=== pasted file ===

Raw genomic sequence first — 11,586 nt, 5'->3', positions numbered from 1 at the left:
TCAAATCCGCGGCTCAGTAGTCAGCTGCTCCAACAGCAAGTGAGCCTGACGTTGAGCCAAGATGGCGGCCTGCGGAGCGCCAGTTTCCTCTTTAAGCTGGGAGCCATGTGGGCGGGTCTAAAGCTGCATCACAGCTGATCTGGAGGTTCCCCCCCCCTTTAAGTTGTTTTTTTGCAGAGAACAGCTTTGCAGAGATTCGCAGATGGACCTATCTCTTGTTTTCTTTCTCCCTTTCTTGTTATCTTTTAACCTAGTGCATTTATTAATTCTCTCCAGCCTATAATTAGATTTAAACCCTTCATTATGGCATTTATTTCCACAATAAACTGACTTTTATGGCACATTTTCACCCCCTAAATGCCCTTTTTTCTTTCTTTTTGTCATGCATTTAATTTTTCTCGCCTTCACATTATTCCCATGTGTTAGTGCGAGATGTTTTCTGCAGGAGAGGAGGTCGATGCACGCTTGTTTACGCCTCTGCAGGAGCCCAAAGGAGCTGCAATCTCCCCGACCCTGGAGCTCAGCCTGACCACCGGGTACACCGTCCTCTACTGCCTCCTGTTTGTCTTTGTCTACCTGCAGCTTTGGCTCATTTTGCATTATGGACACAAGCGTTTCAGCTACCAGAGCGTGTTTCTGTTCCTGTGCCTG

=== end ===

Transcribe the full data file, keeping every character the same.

Raw genomic sequence first — 11,586 nt, 5'->3', positions numbered from 1 at the left:
TCAAATCCGCGGCTCAGTAGTCAGCTGCTCCAACAGCAAGTGAGCCTGACGTTGAGCCAAGATGGCGGCCTGCGGAGCGCCAGTTTCCTCTTTAAGCTGGGAGCCATGTGGGCGGGTCTAAAGCTGCATCACAGCTGATCTGGAGGTTCCCCCCCCCTTTAAGTTGTTTTTTTGCAGAGAACAGCTTTGCAGAGATTCGCAGATGGACCTATCTCTTGTTTTCTTTCTCCCTTTCTTGTTATCTTTTAACCTAGTGCATTTATTAATTCTCTCCAGCCTATAATTAGATTTAAACCCTTCATTATGGCATTTATTTCCACAATAAACTGACTTTTATGGCACATTTTCACCCCCTAAATGCCCTTTTTTCTTTCTTTTTGTCATGCATTTAATTTTTCTCGCCTTCACATTATTCCCATGTGTTAGTGCGAGATGTTTTCTGCAGGAGAGGAGGTCGATGCACGCTTGTTTACGCCTCTGCAGGAGCCCAAAGGAGCTGCAATCTCCCCGACCCTGGAGCTCAGCCTGACCACCGGGTACACCGTCCTCTACTGCCTCCTGTTTGTCTTTGTCTACCTGCAGCTTTGGCTCATTTTGCATTATGGACACAAGCGTTTCAGCTACCAGAGCGTGTTTCTGTTCCTGTGCCTG